Thou. n.s. [þu, Saxon; du, Dutch; in the oblique cases singular thee, þe, Saxon; in the plural ye, ʒe, Saxon; in the oblique cases plural you, eow, Saxon.]
- The second pronoun personal.
Is this a dagger which I see before me,
The handle tow'rd my hand? Come let me clutch thee.
I have thee not, and yet I see thee still.
Art thou not, fatal vision, sensible
To feeling as to sight. Shakesp. Macbeth.
I am as like to call thee so again,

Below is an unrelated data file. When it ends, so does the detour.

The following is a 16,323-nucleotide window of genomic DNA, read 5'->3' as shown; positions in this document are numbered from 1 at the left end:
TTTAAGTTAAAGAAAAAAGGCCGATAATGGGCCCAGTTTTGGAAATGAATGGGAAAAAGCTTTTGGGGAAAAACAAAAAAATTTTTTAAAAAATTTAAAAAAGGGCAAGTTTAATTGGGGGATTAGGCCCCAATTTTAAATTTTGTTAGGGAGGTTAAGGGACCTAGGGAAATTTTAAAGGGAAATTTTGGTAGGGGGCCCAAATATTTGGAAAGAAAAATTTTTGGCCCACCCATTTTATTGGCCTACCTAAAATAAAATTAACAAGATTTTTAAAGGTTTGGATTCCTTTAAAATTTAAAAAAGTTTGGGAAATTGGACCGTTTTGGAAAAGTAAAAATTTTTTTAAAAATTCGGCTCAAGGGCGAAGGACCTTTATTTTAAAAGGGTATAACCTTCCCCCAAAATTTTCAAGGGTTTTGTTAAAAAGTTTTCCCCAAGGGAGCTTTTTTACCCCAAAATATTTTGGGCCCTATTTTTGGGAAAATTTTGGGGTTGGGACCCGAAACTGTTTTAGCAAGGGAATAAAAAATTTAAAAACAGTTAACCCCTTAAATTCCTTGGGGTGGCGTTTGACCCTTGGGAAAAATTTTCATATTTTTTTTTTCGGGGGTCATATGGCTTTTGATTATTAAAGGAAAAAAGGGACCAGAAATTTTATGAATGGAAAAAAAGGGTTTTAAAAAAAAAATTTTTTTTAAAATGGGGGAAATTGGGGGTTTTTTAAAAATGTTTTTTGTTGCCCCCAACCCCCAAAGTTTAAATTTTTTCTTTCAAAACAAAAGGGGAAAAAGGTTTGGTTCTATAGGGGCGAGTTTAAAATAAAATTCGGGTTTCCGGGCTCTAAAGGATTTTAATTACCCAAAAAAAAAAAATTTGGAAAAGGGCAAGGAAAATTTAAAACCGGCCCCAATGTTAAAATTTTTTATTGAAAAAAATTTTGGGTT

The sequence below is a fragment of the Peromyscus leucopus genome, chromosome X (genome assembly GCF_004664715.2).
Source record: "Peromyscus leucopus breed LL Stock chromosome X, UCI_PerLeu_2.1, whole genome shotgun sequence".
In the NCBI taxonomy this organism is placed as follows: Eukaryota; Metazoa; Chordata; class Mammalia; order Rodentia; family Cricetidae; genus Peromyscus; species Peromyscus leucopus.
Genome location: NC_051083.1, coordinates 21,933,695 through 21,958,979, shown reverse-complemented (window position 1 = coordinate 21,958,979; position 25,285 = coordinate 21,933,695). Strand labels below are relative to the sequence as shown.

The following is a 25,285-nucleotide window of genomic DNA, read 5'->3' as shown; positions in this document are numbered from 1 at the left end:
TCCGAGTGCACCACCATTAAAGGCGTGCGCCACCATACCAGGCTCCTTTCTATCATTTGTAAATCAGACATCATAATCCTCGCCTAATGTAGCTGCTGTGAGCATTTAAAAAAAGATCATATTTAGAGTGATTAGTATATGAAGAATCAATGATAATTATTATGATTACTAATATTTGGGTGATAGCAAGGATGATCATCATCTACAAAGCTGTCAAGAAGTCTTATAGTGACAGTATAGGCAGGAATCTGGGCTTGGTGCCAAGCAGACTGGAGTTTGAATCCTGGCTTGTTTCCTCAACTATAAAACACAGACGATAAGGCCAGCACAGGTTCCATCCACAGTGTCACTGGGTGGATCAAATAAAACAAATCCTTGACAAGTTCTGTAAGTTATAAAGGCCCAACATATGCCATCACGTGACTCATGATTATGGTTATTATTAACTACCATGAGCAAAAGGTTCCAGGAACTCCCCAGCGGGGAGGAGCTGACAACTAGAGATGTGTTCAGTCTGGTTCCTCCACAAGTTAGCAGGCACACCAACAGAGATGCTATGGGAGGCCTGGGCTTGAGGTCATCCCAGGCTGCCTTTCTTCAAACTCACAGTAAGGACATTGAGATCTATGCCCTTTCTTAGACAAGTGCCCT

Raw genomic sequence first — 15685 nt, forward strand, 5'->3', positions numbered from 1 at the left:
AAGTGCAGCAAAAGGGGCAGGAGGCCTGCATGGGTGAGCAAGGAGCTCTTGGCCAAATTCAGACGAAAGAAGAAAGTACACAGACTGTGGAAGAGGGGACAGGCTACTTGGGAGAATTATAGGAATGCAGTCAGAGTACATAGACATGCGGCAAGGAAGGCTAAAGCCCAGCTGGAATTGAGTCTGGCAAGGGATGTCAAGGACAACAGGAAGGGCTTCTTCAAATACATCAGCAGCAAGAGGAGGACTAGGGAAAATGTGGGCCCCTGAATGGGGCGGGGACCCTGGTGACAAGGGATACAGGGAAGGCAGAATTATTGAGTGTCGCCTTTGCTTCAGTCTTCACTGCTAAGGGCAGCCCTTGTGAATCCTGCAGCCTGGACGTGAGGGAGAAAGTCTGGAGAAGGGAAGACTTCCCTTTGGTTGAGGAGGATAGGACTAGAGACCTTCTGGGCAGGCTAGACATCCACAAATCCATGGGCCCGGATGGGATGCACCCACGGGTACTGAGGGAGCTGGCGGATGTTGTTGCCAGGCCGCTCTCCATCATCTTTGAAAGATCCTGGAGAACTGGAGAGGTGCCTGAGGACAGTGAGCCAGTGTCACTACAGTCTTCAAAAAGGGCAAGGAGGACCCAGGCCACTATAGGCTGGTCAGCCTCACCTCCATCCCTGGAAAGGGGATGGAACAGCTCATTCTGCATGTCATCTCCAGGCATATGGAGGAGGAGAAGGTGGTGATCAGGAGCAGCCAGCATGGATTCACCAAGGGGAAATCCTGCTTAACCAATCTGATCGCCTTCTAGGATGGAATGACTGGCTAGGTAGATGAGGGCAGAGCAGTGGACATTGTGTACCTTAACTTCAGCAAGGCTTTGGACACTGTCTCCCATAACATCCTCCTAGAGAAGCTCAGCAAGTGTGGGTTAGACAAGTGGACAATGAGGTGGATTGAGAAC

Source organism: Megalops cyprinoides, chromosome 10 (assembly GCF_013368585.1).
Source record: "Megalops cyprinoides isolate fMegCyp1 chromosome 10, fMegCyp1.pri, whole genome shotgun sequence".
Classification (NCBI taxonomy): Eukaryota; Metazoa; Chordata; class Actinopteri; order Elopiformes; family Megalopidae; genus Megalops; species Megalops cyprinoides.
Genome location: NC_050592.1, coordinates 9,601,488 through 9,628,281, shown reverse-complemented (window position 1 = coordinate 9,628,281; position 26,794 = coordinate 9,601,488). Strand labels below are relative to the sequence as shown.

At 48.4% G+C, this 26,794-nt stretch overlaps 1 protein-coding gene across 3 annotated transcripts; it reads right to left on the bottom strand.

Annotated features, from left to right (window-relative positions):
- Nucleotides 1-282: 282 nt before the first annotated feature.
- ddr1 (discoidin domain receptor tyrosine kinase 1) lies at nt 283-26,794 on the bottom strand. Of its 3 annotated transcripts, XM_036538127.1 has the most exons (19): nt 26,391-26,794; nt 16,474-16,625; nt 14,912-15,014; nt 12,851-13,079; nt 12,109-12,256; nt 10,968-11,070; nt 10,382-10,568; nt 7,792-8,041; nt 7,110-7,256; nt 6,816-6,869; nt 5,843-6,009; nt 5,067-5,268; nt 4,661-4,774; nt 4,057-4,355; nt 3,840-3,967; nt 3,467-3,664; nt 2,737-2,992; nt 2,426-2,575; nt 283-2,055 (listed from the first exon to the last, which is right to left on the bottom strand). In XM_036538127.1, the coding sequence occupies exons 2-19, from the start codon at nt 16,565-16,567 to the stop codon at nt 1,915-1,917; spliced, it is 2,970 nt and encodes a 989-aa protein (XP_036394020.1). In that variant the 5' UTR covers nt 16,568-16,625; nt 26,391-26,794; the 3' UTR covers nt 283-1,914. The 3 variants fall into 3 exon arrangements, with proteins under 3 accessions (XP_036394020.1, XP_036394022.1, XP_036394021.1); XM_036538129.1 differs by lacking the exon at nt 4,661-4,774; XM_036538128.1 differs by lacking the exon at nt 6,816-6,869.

To spit on thee again, to spurn thee too,
If thou wilt lend this money lend it not
As to thy friend. Shakesp. Merchant of Venice.
Thou, if there be a thou in this base town,
Who dares with angry Eupolis to frown;
Who at enormous villany turns pale,
And steers against it with a full-blown sail. Dryden.
- It is used only in very familiar or very solemn language. When we speak to equals or superiors we say you; but in solemn language, and in addresses of worship, we say thou.